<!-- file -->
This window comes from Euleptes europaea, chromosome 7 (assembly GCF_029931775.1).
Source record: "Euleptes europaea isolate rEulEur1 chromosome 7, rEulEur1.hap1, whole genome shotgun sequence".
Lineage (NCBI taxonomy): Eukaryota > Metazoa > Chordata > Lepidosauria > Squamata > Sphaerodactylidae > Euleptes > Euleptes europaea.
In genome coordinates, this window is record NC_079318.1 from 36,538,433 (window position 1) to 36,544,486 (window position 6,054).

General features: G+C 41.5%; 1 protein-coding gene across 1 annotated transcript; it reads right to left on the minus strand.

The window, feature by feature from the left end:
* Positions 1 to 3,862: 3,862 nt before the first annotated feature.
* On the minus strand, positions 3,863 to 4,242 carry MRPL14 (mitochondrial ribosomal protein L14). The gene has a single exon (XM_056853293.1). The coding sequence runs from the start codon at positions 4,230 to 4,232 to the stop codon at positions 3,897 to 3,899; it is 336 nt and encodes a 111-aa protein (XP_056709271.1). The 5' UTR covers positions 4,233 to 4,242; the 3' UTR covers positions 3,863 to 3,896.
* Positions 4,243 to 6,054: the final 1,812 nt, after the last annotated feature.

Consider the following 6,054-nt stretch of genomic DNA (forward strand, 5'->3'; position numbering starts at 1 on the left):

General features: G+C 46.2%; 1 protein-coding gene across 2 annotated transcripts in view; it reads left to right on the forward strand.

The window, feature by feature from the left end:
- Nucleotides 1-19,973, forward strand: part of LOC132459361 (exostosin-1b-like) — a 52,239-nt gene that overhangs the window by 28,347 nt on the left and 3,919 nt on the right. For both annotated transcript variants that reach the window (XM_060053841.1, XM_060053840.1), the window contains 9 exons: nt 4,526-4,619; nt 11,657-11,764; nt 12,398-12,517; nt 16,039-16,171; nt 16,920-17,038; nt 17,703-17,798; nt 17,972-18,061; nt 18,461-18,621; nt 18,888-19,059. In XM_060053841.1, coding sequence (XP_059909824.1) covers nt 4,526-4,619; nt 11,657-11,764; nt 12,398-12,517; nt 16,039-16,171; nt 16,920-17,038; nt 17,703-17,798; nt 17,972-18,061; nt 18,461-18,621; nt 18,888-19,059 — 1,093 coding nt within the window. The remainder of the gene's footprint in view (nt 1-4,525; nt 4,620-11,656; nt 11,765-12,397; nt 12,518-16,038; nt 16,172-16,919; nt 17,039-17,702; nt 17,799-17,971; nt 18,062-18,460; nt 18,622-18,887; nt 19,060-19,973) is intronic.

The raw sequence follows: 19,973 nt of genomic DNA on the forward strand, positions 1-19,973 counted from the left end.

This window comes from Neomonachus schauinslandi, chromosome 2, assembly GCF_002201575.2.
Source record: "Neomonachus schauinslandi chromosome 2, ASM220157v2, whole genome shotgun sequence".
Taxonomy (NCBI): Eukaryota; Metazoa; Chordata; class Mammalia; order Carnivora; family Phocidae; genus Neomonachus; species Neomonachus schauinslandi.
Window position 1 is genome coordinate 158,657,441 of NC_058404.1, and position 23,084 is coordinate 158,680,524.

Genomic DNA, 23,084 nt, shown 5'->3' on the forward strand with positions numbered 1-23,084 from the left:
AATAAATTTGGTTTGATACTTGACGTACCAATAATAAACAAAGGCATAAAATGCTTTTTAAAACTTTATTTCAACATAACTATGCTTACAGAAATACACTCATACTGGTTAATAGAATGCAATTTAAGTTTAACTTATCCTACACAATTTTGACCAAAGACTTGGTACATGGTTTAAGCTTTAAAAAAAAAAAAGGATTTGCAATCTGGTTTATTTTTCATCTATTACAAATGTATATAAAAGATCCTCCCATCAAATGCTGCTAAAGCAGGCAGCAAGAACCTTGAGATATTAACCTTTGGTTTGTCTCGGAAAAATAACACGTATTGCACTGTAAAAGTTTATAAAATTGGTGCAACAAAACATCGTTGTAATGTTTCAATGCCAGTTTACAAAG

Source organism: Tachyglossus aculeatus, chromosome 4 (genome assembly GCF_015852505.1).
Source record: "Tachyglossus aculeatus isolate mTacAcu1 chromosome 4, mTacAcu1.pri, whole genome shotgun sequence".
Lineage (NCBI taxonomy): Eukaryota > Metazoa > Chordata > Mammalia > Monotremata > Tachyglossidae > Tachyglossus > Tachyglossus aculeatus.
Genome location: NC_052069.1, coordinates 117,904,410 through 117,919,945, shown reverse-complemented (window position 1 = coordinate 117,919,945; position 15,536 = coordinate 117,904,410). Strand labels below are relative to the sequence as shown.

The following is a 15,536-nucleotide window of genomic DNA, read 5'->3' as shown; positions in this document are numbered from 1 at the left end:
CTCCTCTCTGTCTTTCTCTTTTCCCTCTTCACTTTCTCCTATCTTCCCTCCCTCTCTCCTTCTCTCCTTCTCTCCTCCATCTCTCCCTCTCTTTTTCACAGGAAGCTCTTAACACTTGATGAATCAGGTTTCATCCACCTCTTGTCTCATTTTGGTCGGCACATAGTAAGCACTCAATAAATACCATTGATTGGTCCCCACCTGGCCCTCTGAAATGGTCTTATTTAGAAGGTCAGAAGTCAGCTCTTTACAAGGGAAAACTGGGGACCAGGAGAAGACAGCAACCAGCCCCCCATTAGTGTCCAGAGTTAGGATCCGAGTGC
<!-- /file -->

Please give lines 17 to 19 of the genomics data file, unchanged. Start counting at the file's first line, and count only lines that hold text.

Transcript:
Taxonomy (NCBI): Eukaryota; Metazoa; Chordata; class Mammalia; order Carnivora; family Phocidae; genus Neomonachus; species Neomonachus schauinslandi.
Window position 1 is genome coordinate 158,657,441 of NC_058404.1, and position 23,084 is coordinate 158,680,524.

Genomic DNA, 23,084 nt, shown 5'->3' on the forward strand with positions numbered 1-23,084 from the left: